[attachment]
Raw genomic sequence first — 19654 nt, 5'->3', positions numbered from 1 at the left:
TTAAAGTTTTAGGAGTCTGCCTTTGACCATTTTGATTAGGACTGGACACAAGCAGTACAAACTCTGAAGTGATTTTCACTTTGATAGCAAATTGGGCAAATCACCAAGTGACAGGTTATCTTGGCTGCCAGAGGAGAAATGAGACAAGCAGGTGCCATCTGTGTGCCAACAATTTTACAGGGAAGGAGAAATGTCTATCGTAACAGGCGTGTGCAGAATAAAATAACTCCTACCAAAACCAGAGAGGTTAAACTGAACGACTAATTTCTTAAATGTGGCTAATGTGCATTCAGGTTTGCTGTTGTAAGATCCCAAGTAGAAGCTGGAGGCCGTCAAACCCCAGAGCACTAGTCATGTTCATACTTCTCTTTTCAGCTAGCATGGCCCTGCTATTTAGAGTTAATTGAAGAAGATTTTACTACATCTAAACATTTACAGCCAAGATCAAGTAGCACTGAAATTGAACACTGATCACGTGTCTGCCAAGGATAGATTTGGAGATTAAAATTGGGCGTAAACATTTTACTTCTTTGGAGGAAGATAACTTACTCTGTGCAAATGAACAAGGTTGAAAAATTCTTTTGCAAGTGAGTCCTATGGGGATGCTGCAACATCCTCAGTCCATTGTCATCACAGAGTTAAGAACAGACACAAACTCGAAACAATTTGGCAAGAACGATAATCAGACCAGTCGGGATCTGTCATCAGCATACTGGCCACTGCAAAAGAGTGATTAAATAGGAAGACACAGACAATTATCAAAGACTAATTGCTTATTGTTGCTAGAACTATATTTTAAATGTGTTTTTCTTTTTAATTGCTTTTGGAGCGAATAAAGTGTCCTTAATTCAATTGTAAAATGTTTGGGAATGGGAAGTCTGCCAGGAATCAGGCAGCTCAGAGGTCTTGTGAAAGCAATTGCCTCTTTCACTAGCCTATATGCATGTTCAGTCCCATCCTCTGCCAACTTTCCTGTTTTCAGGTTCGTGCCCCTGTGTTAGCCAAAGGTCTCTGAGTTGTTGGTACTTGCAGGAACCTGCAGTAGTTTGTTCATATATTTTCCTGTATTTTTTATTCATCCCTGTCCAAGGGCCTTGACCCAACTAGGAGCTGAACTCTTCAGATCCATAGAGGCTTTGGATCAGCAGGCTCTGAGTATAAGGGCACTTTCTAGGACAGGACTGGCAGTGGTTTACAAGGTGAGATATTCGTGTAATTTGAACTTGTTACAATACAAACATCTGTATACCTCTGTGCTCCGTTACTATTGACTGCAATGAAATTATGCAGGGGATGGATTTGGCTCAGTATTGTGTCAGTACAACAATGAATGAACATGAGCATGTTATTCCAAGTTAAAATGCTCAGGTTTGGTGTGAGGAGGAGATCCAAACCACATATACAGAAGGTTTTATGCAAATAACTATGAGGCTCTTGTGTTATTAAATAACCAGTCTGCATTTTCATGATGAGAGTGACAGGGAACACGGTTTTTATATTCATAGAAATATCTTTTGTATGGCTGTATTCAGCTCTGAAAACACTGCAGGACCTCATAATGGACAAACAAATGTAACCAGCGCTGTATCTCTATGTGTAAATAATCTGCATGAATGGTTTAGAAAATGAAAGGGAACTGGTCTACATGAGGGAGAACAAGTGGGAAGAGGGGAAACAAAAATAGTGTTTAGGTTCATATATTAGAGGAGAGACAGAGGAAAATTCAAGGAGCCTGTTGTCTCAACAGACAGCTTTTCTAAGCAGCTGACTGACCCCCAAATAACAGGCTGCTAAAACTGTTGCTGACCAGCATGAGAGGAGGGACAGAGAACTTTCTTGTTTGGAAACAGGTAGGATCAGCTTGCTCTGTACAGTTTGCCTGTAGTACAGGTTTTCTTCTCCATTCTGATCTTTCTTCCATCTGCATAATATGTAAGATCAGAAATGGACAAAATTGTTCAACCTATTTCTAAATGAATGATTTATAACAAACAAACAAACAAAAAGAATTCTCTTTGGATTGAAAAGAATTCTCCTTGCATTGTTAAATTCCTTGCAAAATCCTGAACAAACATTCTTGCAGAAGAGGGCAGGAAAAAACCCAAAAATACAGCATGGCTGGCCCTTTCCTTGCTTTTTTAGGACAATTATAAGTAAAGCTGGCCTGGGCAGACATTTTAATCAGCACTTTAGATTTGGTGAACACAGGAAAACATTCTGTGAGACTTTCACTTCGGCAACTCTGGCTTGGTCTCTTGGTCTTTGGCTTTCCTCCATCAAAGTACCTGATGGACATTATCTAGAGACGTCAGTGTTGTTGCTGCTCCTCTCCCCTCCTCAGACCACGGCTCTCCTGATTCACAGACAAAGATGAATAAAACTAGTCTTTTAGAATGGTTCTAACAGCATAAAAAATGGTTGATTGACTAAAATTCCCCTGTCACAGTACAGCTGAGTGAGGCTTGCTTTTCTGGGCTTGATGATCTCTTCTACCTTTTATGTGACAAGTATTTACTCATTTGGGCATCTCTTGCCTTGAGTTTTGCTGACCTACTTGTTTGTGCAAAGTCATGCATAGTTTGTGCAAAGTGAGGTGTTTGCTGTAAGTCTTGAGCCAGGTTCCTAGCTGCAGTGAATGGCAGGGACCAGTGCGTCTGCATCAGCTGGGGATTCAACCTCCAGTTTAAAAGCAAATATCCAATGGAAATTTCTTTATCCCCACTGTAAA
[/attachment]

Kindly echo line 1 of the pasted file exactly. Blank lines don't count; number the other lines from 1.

Raw genomic sequence first — 19654 nt, 5'->3', positions numbered from 1 at the left: